|   Home   |   Sight Hounds   |   Utility Hounds   |   Scent Hounds   |   Spitz Hounds   |


Spitz breeds are categorised as dogs with a ruff around the neck, pricked ears, tail carried curled over the back, usually moderately angulated, and a rather determined personality.

The Norwegian Elkhound is a Spitz. The Elkhound aficionados say that he is not a hound. He does not look like a hound, doesn't hunt like a hound and doesn't run like a hound. Because we don't have a Spitz Group here he may be more suited to the Gundog Group! He is used to track moose, and when he gets near, he moves quietly more and more slowly so as not to startle it into flight. Then he lets himself be seen. The huge Moose is not disturbed by such a small dog. The dog then gives a low "woof", gradually increasing in volume and tone to let the hunter know he has found the quarry.   He slowly moves closer to the moose, barking louder and louder and making little rushes.  The moose tries to rid himself of this nuisance by striking with his powerful forefeet or sweeping with the antlers. Here, the dog's build and courage comes into play as he easily avoids the moose's movements, while continuing to bark until the hunter can shoot.

Norwegian Elkhound
Therefore, only a compact and short backed dog can avoid the striking hooves and sweeping antlers. He should be able to bounce in and out of range almost like a rubber ball. Because he has to track and "tree" the moose, he must be bold and energetic and independent. He is leggier than other artic breeds. He is not a big clumsy dog as he would tire too easily on the hunt and would lack quickness and agility. A dog with a broad chest and bulging all over with muscles may look impressive, but the same bulging muscles are, to a great extent, just useless weight to be transported around.
The Finnish Spitz is bred to hunt and that is uppermost in his mind. He does not take too kindly to the show ring and to judge a Finkie correctly this must be borne in mind. He has the courage of a creature of the forest. He risks nothing, he is very suspicious, very cautious. When chasing a bird in the woods, if the bird flies over a stream or a lake, a good Finkie splashes in the water without hesitation. If, when out hunting in his native Finland, he happens to meet a bear, he should have the courage to attack the bear from behind so that the owner has time to take out his gun. A glimpse of caution can often be caught in the way he reacts to the judges' approach - warily but not aggressively.
He is mainly used to hunt Capercaillie, a large bird found in Finland and to attain the title of Champion in the show ring in Finland, he must prove himself in the field in trials. When he has earned his working certificate he can try for his 'beauty' certificate. The dog ranges well ahead of the hunter to seek the bird, tracks it until it is treed, then proceeds to attract its attention, almost hypnotising it by running to and fro waving its tail loosely. Hypnotised or not, the bird is not disturbed when the dog starts to bark, softly at first then gradually increasing in volume until it is loud and ringing, carrying enormous distances to bring the hunter and his gun to the spot. A Finkie's tail is his crown, and will often be relaxed and down in the show ring so please do not penalise this. But it should be up when in motion. His gait is light and springy, and he moves on his toes. Due to his more upright shoulders he does not have a great sweeping stride, yet his movement is not hackneyed. At a show trot he should single track. It is a light, springy, quick and graceful gait.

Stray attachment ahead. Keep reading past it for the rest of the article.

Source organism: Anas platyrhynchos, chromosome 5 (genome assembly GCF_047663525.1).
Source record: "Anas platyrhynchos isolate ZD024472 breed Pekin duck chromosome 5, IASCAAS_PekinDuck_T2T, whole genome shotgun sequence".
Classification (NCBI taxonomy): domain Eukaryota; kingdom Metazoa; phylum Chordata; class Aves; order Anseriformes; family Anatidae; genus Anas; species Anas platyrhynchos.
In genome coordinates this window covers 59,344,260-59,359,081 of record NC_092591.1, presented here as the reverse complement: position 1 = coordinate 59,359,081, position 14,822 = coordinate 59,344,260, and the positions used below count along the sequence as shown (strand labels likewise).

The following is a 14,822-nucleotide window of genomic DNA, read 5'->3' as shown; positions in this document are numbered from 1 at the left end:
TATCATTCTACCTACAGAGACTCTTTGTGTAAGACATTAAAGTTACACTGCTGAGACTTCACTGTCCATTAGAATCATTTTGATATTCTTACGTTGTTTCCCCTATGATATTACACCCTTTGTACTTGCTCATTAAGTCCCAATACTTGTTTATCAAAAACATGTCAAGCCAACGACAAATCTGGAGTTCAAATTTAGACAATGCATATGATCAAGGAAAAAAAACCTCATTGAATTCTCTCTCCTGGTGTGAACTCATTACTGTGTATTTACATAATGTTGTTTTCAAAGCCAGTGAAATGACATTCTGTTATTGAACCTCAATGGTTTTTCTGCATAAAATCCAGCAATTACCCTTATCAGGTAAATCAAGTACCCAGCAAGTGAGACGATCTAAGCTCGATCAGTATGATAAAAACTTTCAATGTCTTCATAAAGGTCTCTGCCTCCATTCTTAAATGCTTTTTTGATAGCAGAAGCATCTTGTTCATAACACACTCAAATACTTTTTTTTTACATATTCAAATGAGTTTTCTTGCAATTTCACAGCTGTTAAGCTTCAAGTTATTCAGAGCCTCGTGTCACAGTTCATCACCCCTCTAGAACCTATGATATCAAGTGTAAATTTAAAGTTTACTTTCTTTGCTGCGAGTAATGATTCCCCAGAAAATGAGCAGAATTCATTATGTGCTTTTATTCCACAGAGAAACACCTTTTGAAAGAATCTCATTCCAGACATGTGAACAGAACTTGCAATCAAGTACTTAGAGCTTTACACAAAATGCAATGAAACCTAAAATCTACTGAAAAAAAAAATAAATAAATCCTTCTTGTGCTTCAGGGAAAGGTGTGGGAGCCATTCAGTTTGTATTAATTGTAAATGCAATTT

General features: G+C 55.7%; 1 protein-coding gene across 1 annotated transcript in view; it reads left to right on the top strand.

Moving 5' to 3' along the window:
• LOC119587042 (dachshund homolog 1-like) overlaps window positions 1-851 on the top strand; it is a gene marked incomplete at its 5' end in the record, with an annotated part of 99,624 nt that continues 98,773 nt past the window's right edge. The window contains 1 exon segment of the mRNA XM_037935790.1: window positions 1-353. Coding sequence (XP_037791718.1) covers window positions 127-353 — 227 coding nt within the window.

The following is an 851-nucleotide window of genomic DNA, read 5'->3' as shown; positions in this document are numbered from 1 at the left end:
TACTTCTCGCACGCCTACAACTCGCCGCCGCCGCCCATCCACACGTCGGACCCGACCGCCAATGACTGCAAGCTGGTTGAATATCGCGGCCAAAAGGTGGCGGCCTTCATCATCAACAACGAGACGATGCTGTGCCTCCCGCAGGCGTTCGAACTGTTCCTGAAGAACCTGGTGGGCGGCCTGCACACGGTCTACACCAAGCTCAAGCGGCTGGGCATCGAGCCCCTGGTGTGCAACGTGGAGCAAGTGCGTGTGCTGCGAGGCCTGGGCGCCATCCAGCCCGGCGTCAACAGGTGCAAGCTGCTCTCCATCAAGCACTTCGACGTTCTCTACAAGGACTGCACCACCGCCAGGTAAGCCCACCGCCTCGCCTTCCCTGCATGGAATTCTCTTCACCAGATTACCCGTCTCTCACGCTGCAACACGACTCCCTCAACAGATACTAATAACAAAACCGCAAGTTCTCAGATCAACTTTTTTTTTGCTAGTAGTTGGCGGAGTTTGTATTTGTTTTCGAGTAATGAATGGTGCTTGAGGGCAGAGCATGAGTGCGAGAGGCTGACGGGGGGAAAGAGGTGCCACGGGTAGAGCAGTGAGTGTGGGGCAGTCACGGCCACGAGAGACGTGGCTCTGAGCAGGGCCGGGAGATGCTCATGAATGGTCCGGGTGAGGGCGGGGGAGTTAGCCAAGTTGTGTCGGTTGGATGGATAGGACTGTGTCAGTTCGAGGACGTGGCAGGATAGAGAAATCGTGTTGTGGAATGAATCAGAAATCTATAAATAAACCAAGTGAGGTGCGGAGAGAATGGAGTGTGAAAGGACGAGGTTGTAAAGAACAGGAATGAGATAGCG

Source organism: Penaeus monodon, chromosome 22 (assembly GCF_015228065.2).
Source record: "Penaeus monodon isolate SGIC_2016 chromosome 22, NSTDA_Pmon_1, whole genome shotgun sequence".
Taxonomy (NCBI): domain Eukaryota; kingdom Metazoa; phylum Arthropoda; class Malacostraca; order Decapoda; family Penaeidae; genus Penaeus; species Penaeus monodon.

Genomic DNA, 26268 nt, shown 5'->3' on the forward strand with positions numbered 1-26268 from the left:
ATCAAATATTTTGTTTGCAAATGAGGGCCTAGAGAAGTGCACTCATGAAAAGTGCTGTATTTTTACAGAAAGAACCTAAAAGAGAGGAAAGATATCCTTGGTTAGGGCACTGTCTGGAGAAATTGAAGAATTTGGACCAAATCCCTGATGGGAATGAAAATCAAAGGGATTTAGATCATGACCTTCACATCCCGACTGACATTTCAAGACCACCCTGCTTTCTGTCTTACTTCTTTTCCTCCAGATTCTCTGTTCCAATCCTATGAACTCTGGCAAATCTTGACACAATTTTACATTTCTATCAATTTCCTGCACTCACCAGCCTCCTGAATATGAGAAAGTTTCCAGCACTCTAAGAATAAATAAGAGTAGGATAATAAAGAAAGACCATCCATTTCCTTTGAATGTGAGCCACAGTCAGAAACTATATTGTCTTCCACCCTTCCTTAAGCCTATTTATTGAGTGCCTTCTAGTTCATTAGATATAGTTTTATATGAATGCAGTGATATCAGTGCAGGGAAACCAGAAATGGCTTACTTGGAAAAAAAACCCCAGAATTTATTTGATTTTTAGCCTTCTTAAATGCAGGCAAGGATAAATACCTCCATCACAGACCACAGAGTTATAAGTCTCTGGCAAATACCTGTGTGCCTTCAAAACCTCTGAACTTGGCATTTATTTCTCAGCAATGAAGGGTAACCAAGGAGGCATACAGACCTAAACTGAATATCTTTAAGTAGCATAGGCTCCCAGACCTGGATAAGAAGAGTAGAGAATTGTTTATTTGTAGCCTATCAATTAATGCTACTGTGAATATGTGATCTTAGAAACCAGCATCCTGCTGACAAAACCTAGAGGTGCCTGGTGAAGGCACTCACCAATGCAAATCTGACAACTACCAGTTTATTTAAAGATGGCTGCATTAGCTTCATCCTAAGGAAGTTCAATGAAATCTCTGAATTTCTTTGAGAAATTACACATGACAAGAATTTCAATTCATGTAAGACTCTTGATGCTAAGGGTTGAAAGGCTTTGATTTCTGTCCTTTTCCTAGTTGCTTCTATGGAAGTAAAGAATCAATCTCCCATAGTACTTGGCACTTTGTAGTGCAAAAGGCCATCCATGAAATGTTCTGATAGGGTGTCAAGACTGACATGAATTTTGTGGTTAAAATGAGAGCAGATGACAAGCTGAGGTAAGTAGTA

I've left the best to last! My own breed the Baseji. The Basenji is a sight and scent hound and also classed as a Spitz. He is used by the natives of the Southern Sudan and the Congo to primarily flush out game and drive them towards the natives who hold large nets, and they will then go in and spear the game. They are almost square (the US Standard specifically calls for a square dog) but he is still capable of a long, swift, tireless, swinging stride. One peculiarity they have, besides the fact that they don't bark - are that the bitches come into season once a year, and the males also come into season, (as with the Dingo) and will not mate a bitch unless they (the males) are in season. Sometimes, around the season time, a dog can get a bit "touchy", especially with other dogs, and often doesn't like the show ring at that time, and I feel allowances must be made for that, but after he finishes his season he is back to his normal happy self.



So, when evaluating Hounds, firstly think of their purpose in life - are they bred to go to ground like the Dachshund; to hunt rabbits and hares with the hunter following on foot: to flush out game, as the Basenji, the Finnish Spitz, the Elkhound, and the Rhodesian Ridgeback which is also used for guarding, or to hunt large game, such as the wolf, moose, or deer? Has he the depth of chest, spring of rib, the feet, the coat, the head, the muzzle, the ears to enable him to do his job efficiently? And don't forget his feet. A most important aspect of any dog. As the old saying goes "No foot, no dog".

There is a reason in nature for everything - the ears on a scent hound, to enable the scent to be funnelled towards his nose; the otterhound's coat to enable him to withstand hours in the cold water; the arch on a sighthound; and the pliant skin on a Basenji - to enable him to escape if he gets caught on brambles. He may lose some skin, but will save his life if a wild animal is after him.

And don't forget that Hounds usually won't make a great fuss of you and can often look at you quite disdainfully. That is part of their nature, so please don't penalise them for it!

Acknowledgements: Curtis Brown, A. Brazieir Howell, Rachel Page Elliott, R H Smythe, Mary Beth Arthur

Web Design and Graphics by Webpage-World